Clinical research for gene editing technology will be aiming to start a Phase I/II interventional trial to treat Leber congenital amaurosis type 10 (LCA10). LCA10 is the most common form of a retinal degenerative monogenic disorder caused by mutations in a gene of the centrosomal protein (290kD). The clinical study plan aims to enrol between 10 and 20 adult and pediatric patients with LCA10 in an open label, dose-escalation study. The trial will evaluate both efficacy and safety, and will measure vision loss in the LCA10 patients.
LCA10 is the most common form of LCA in Europe and North America, arising from mutations in the CEP290 gene. While most CEP290 patients have profound vision loss, fundus examination and OCT analysis show a relatively well-preserved central macular anatomy well into the third decade of life. Despite such, LCA10 is one of the most severe forms of juvenile retinopathies and the most common mutation found in such LCA patients is the p.Cys998X error in CEP290, a nonsense mutation understood to account for up to 20% of all LCA patients in north western Europe. While there are no approved treatments yet available for the disease, several academic and commercial teams are actively engaged in a number of gene therapy related development programmes.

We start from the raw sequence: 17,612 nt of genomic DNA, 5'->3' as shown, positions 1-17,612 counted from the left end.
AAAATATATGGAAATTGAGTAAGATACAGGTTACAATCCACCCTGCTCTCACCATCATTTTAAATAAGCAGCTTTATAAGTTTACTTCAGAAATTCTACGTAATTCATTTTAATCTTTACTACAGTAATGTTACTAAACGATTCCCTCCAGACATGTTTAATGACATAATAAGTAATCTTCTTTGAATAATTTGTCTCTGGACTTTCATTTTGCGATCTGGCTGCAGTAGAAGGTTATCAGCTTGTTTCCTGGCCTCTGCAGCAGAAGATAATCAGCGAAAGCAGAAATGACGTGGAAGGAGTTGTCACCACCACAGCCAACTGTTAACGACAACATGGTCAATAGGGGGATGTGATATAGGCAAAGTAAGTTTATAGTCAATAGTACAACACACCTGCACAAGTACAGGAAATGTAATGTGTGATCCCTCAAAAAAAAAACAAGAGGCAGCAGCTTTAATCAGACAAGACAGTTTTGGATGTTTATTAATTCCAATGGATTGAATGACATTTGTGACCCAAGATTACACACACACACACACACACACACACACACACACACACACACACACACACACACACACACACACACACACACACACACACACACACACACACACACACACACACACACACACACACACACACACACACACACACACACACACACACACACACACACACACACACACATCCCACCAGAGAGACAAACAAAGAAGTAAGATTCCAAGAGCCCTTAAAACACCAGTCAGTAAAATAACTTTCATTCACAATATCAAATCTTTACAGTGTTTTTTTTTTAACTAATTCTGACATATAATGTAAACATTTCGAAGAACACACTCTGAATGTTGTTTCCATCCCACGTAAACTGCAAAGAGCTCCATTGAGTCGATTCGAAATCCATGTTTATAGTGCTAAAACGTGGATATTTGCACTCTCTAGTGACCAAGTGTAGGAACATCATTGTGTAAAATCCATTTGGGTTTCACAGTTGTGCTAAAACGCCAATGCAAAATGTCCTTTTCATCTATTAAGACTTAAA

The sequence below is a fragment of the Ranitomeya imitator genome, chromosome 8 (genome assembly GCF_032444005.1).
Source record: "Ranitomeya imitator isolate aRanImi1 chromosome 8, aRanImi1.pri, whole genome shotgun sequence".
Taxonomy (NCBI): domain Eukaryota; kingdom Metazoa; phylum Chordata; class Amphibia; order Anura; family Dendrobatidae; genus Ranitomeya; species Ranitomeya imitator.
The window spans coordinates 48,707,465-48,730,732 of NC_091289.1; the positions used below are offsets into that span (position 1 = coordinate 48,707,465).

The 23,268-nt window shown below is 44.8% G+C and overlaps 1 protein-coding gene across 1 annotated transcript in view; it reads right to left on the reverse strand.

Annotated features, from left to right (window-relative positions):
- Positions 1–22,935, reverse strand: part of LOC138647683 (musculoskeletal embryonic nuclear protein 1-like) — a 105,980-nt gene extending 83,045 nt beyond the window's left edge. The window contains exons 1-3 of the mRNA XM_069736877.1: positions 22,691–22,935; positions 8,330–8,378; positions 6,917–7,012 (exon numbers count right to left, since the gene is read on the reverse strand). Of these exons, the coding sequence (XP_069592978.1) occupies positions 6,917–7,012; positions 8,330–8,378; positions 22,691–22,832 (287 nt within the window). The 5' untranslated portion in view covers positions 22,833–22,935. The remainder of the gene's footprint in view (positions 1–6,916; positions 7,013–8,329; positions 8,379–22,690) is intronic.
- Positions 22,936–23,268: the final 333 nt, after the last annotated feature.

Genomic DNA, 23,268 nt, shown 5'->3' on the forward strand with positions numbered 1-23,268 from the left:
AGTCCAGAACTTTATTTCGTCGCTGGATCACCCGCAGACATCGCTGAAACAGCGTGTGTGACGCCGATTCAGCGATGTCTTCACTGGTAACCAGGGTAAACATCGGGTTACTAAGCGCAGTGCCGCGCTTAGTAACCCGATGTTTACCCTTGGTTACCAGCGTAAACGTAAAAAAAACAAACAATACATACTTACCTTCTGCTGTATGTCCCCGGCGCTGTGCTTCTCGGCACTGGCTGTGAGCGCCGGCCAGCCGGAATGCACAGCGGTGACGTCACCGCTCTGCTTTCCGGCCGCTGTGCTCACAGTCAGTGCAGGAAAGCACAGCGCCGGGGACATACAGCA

CRISPR (Clustered Regularly Interspaced Short Palindromic Repeats) has been a significant development within biotechnology in recent years. The gene editing technology derives from observations made in the repetitive sequences isolated from a number of prokaryotic and archaebacteria, first identified in 1987 by Yoshizumi Ishino and Atsuo Nakata, then at Japan’s Research Institute for Microbial Diseases, Osaka University. Following on from the original observations, three papers in 2005 reported that spacer sequences separating individual repetitive sequences appeared to have a phage (bacterial virus) associated origin. Coupled to this were separate observations that viruses were unable to infect cells that carried spacer sequences corresponding to their own genomes. In essence, the system as a whole appeared to represent an unexpected and sophisticated immune system for prokaryotes, essentially a new mechanism that provided an immune memory of previous phage infections, thereby facilitating rapid clearing of subsequent phage invasions that had previously infected the cell. By 2012 a paper published in Science by Jinek and colleagues at the University of California, Berkeley, in collaboration with the University of Vienna and Umeå University in Sweden, harnessed the technology into a system that is “efficient, versatile, and programmable”, with “considerable potential for gene-targeting and genome-editing applications.” Further iterations and development showed how relatively easy the CRISPR system could be used as an RNA-guided platform for specific control of gene expression. When compared to other editing tools, such as zinc finger proteins or TALENs, CRISPR has proved to be remarkably cheaper and less time consuming to work with.